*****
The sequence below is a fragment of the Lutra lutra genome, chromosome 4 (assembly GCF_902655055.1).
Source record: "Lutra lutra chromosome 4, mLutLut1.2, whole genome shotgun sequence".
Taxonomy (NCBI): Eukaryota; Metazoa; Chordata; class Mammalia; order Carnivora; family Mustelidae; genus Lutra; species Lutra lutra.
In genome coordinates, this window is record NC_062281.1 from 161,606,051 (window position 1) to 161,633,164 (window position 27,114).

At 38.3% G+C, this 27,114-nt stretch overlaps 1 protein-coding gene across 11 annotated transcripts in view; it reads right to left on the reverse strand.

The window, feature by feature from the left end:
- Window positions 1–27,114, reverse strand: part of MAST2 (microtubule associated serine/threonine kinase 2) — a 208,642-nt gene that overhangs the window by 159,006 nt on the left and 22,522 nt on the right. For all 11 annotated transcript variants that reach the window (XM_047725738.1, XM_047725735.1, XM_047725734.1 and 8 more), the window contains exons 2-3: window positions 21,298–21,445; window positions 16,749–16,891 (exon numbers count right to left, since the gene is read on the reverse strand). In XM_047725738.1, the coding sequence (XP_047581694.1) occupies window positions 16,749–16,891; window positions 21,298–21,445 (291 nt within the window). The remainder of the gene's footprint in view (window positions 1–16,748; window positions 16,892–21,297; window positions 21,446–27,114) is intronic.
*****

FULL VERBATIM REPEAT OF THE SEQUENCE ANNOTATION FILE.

The sequence below is a fragment of the Lutra lutra genome, chromosome 4 (assembly GCF_902655055.1).
Source record: "Lutra lutra chromosome 4, mLutLut1.2, whole genome shotgun sequence".
Taxonomy (NCBI): Eukaryota; Metazoa; Chordata; class Mammalia; order Carnivora; family Mustelidae; genus Lutra; species Lutra lutra.
In genome coordinates, this window is record NC_062281.1 from 161,606,051 (window position 1) to 161,633,164 (window position 27,114).

At 38.3% G+C, this 27,114-nt stretch overlaps 1 protein-coding gene across 11 annotated transcripts in view; it reads right to left on the reverse strand.

The window, feature by feature from the left end:
- Window positions 1–27,114, reverse strand: part of MAST2 (microtubule associated serine/threonine kinase 2) — a 208,642-nt gene that overhangs the window by 159,006 nt on the left and 22,522 nt on the right. For all 11 annotated transcript variants that reach the window (XM_047725738.1, XM_047725735.1, XM_047725734.1 and 8 more), the window contains exons 2-3: window positions 21,298–21,445; window positions 16,749–16,891 (exon numbers count right to left, since the gene is read on the reverse strand). In XM_047725738.1, the coding sequence (XP_047581694.1) occupies window positions 16,749–16,891; window positions 21,298–21,445 (291 nt within the window). The remainder of the gene's footprint in view (window positions 1–16,748; window positions 16,892–21,297; window positions 21,446–27,114) is intronic.